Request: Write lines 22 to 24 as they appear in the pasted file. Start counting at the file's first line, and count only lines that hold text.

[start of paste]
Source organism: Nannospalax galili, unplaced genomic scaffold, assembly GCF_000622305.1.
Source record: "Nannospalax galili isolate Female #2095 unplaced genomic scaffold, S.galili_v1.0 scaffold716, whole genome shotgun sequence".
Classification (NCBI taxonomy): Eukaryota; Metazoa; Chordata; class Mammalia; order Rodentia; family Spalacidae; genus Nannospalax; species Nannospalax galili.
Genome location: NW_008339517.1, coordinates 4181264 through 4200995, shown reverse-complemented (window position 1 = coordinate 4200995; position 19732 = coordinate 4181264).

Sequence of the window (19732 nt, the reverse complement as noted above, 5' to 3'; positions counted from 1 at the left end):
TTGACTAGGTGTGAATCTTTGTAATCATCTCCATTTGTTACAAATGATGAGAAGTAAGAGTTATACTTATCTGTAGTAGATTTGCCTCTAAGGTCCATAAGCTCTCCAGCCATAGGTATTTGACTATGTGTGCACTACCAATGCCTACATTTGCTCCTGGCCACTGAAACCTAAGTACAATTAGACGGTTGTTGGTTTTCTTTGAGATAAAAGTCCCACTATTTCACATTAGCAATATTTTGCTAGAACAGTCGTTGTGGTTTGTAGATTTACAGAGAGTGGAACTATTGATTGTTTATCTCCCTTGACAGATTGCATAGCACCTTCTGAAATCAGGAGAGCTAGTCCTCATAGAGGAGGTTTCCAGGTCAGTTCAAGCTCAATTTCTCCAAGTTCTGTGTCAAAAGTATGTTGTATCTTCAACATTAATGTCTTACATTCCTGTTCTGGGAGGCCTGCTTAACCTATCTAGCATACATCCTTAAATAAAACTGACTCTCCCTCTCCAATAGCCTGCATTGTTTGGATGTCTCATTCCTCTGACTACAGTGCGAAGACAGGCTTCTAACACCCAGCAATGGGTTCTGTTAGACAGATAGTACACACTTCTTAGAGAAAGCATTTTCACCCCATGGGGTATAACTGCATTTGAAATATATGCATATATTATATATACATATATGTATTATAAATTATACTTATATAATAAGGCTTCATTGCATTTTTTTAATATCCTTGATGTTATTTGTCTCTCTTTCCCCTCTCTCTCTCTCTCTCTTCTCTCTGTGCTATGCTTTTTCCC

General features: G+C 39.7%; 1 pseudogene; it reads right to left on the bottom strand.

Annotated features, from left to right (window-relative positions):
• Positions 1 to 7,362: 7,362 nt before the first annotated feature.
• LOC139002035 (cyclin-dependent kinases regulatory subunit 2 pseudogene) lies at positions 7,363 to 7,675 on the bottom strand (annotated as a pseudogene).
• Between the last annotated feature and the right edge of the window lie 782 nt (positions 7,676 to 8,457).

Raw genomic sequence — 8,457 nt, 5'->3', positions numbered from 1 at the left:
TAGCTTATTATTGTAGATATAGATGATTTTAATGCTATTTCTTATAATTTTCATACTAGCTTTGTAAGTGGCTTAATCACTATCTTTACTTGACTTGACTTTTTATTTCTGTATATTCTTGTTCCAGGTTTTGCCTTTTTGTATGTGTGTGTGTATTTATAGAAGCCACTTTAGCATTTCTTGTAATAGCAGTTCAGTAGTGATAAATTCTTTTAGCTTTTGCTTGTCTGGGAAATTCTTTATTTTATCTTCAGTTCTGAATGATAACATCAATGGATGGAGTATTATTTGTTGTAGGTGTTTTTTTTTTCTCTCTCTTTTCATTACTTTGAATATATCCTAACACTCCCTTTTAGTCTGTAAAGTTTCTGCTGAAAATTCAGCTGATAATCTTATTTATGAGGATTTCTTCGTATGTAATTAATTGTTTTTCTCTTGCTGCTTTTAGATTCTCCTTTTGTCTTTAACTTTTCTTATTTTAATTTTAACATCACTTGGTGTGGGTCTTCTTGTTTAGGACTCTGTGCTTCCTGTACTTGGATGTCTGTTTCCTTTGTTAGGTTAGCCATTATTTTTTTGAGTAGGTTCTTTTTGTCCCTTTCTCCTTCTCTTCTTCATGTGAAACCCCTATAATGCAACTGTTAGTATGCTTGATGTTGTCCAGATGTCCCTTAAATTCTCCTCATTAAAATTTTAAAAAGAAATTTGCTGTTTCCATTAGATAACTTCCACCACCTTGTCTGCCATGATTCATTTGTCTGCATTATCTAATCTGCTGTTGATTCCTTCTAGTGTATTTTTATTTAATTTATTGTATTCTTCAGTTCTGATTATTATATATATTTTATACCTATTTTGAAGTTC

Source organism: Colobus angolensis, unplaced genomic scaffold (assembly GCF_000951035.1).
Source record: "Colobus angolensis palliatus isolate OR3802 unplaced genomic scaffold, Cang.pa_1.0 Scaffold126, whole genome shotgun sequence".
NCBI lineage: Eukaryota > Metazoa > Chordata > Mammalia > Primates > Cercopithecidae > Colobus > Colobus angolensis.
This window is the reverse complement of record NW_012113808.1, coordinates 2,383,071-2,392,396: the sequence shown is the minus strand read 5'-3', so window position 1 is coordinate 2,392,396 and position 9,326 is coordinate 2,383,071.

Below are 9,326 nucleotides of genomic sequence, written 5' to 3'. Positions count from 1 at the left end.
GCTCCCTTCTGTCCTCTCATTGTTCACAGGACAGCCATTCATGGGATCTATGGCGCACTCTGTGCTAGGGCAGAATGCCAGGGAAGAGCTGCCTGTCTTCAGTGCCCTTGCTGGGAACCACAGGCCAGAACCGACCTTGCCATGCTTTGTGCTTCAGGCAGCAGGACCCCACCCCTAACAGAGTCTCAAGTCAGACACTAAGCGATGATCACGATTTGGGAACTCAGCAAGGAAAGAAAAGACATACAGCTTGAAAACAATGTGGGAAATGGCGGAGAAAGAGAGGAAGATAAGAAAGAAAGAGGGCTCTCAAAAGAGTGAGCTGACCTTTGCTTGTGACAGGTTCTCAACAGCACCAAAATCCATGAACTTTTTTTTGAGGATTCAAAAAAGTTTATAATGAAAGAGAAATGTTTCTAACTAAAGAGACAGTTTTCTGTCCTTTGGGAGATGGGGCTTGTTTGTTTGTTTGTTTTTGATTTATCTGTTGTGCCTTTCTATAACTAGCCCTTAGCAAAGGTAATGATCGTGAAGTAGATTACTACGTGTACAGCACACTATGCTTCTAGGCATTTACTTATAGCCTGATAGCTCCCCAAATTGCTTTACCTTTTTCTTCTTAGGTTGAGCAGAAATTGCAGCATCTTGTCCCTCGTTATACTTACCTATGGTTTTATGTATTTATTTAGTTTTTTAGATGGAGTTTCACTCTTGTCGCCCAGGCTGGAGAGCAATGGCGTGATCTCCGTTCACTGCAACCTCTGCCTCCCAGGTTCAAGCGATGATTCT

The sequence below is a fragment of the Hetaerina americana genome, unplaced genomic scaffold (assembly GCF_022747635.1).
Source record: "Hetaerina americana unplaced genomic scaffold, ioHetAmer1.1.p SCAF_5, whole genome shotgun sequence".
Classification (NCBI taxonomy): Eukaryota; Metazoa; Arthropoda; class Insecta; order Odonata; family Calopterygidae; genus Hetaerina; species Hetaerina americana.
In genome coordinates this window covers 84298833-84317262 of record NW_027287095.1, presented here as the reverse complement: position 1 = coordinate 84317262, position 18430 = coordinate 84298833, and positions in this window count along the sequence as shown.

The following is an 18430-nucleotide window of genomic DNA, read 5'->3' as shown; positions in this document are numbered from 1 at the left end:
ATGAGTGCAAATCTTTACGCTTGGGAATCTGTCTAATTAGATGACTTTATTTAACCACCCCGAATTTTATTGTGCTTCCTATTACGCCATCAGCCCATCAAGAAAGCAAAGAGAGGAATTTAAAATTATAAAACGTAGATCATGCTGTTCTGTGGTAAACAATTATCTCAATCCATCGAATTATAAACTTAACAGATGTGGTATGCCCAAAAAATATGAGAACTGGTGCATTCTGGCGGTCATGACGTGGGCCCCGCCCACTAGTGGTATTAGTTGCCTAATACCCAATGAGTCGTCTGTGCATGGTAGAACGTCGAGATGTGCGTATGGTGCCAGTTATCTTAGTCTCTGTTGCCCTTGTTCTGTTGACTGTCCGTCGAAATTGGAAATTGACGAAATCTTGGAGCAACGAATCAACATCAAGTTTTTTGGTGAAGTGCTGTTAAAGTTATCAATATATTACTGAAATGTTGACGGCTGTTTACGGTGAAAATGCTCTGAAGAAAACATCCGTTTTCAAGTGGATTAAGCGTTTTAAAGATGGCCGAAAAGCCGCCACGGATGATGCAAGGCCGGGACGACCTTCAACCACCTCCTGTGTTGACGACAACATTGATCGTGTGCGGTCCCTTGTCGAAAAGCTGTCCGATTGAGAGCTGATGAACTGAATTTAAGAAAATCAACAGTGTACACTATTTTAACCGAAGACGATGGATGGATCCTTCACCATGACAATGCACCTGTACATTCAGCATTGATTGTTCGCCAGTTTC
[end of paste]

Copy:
Classification (NCBI taxonomy): Eukaryota; Metazoa; Arthropoda; class Insecta; order Odonata; family Calopterygidae; genus Hetaerina; species Hetaerina americana.
In genome coordinates this window covers 84298833-84317262 of record NW_027287095.1, presented here as the reverse complement: position 1 = coordinate 84317262, position 18430 = coordinate 84298833, and positions in this window count along the sequence as shown.

The following is an 18430-nucleotide window of genomic DNA, read 5'->3' as shown; positions in this document are numbered from 1 at the left end: